. turkey is a nato country and it's one of america's most important allies in this region. for the u.s., that makes this attack all the more painful. even on allied territory, a diplomat cannot feel safe. james reynolds, bbc news. >> for more on today's attack, i spoke a brief time ago with a director of theture concern research program at the washington institute. turkish officials say this bombing was linked to left wing militants in turkey. why would they attack the u.s. embassy? >> left wing tradition in turkey rooted in turkey's marxist movements in the 1970's, is famously anti-american and although since the 1907s a collapse of communism these radical movements have been smaller in size, they were once movements with tens of thousands of people. they're still anti-american and i think we've seen a deployment of nato patriot missiles in turkey to guard turkey against instability from syria, so this never lent but kind of -- veer lent but kind of marginalized trend has been mobilized with the presence of u.s. troops and with the arrival of
organization. it embraces a marxist leninist ideology. it is anti-imperialist, anti-u.s. and anti-nato for that matter. it has attacked u.s. interests and facilities during and before and after the first gulf war. but they hadn't done anything for a long time. so today is the first after, you know, a long break that they had attacked. u.s. embassy here in ankara. >> to you do we know how clear the evidence is that points to them? and i ask this because i've seen some terrorism experts here in the u.s. questioning about whether the turkish government has rushed to judgement in pinpointing this group, particularly because there are any number of groups operating in turky, capable of such violence. >> true there are a number of terrorist organizations from, you know, extremist leftist to kurdish to islamist terrorist organizations operating in turkey. i wouldn't go into speculating further than what the turkish authorities have provided to the turkish media. and we're hoping that the coming days we are going to have more details as to why this happened and why, whoever targeted the u.s. e
-imperialist anti-u.s. and anti-nato for that matter. it has attacked u.s. interests and facilities during and before and after the first gulf war. but they hadn't done anything for a long time. so today is the first after you know a long break that they had attacked. u.s. embassy here in ankara. >> to you do we know how clear the evidence is that points to them? and i ask this because i've seen some terrorism experts here in the u.s. questioning about whether the turkish government has rushed to judgement in pinpointing this group particularly because there are any number of groups operating in turky capable of such violence. >> true there are a number of terrorist organizations from, you know extremist leftist to kurdish to islamist terrorist organizations operating in turkey. i wouldn't go into speculating further than what the turkish authorities have provided to the turkish media. and we're hoping that the coming days we are going to have more details as to why this happened and why whoever targeted the u.s. embassy today had done so we don't know really much detail tonight. >> tulin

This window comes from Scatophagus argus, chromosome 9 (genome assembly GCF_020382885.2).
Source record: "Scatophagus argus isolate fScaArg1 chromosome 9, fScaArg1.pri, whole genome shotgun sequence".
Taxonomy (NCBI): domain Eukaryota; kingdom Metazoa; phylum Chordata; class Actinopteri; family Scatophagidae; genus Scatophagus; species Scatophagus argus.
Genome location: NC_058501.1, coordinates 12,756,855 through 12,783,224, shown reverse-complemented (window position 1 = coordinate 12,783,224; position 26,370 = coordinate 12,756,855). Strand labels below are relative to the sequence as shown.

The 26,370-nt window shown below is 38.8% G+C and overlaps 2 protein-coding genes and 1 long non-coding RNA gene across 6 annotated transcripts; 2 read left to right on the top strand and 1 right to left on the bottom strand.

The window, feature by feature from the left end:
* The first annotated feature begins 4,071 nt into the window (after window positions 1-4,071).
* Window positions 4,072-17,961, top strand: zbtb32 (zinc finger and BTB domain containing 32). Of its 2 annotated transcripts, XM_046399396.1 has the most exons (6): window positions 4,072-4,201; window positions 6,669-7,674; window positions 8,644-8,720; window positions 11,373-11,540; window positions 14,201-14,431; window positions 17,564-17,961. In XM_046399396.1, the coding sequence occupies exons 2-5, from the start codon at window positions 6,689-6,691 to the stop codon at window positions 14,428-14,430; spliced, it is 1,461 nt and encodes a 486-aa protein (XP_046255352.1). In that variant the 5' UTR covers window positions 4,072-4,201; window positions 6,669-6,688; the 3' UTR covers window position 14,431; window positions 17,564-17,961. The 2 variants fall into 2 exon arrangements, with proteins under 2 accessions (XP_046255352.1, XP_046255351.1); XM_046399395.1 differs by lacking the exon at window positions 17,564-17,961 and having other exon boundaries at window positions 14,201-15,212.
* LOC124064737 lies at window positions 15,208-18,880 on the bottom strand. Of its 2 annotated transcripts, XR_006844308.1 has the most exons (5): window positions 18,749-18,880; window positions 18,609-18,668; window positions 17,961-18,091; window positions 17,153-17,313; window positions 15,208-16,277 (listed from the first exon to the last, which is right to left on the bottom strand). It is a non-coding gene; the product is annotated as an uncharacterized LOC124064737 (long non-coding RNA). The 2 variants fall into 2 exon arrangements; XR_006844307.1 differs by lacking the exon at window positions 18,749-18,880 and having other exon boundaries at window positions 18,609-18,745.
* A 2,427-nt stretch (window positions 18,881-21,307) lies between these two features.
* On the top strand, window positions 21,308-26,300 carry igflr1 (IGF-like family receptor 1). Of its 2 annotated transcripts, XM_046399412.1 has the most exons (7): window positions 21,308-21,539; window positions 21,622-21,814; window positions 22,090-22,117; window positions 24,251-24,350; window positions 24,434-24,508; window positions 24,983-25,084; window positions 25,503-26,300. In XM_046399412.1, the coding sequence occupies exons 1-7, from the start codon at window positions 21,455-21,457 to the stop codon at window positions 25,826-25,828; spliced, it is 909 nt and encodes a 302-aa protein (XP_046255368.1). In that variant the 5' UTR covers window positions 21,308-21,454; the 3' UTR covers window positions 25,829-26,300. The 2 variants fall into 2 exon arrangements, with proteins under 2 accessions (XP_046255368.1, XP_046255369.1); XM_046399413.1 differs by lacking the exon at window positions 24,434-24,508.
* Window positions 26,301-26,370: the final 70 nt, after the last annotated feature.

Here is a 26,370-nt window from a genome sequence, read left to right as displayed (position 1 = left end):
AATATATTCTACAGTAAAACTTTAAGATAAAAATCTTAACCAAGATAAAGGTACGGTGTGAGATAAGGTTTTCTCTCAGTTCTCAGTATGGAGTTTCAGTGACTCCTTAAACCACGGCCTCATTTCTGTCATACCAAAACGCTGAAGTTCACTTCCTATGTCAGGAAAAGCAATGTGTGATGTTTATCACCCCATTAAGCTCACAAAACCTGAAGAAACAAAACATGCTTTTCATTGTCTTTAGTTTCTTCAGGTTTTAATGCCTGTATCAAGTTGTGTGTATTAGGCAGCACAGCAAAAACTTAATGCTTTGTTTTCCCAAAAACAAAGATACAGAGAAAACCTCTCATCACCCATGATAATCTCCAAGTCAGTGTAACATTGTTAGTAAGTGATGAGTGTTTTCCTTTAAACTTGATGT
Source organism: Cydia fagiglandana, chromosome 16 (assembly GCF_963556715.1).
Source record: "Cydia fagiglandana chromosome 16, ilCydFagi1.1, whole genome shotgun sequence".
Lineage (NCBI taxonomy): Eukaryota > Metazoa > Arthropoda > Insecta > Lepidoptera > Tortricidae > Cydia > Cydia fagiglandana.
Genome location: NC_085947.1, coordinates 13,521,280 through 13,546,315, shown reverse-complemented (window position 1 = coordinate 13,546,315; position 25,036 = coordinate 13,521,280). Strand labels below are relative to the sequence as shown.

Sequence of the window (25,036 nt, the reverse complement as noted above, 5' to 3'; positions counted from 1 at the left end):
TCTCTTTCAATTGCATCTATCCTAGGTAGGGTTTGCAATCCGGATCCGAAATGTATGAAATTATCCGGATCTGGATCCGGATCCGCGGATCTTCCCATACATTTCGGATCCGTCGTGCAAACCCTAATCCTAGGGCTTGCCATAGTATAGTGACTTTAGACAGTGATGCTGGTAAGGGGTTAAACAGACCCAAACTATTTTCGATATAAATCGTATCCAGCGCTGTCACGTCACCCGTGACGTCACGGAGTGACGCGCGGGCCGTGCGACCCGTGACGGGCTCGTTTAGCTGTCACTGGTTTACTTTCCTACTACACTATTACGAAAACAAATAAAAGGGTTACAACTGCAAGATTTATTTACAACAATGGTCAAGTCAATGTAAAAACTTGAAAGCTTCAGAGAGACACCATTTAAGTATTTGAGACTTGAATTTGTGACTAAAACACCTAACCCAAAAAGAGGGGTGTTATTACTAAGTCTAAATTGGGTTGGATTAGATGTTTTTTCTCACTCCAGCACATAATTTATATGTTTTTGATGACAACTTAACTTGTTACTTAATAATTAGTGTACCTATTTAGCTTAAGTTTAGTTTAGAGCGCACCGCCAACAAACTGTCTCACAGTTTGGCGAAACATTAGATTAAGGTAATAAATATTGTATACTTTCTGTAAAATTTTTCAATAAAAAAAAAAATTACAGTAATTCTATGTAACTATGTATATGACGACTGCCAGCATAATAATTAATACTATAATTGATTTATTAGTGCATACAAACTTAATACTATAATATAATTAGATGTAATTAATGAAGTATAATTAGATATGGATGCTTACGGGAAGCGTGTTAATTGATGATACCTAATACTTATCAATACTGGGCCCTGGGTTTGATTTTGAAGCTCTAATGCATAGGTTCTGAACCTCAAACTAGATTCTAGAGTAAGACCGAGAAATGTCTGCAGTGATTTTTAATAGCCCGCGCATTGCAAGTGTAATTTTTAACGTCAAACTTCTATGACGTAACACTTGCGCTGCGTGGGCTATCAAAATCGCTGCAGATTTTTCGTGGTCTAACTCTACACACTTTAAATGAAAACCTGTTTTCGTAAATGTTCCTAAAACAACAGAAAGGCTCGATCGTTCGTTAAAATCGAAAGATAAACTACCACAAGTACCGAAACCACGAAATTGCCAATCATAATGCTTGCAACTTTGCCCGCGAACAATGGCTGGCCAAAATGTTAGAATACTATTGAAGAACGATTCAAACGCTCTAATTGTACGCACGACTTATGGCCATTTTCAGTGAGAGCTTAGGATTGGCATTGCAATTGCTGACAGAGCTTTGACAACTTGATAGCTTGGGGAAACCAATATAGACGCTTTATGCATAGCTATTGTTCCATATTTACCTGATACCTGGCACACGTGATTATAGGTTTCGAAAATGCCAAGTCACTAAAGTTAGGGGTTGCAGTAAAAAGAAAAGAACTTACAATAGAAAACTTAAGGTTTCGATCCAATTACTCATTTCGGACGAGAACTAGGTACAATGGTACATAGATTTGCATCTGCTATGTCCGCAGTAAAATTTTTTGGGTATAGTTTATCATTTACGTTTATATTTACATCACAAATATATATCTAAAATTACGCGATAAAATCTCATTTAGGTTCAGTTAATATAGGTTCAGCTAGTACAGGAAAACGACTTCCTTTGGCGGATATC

. another thing to add, turkey is a nato ally of the u.s. and in the last morning the u.s. has dispatched hundreds of u.s. personnel, as well as patriot missiles near the border between turkey and syria to help protect turkey from aircraft, air strikes, missile strikes from syria. this gives you a little of the political background as rescue workers scramble in ankara in the wake of this deadly explosion near the u.s. embassy. john. >> and just this week so much going on in the region, going on in the world. the news of the israeli bomb strike in syria. news in the united states, hillary clinton's last day at the state department today. some significant events going on around the world. are these the types of things that authorities will be looking at to piece together if there was a motive behind whoever might be behind it? >> listen, no question that the tension in the region has been ratcheting up. not only because of the raging syrian civil war. with the u.s. backing the opposition and rebels, others like iran backing the syrian regime. under immense pressure and losing grund. but wit
to the placement of pay ttriot missiles. >> reporter: the turkish government asked nato to place the missiles along the border of syria to deter any threat of the ballistic attacks, but the turkish group opposed them to operate the patriots. friday's suicide bombing was not the first time that western diplomatic areas have been attacked in turkey. in 1993 al qaeda killed scores of people as well as the consko late. and in istanbul six people were killed there as people fought to protect the building. the security measures work. twice in six years attackers have failed to break into u.s. diplomatic missions in turkey, but that is due in large part to turkish guards who lost their lives as the first line of protection. wolf? >> ivan watson, thank you. let's get a closer look at the united states embassy right now, and cnn's tom foreman is joining us. tom, show us how the em embassy is laid out in ankara. >> well, ankara is the second largest city in turkey, and the capital, and if you take the largest metro area, it is home of the government, and the u.s. embassy in the middle of everything with the
Search Results 0 to 19 of about 20 (some duplicates have been removed)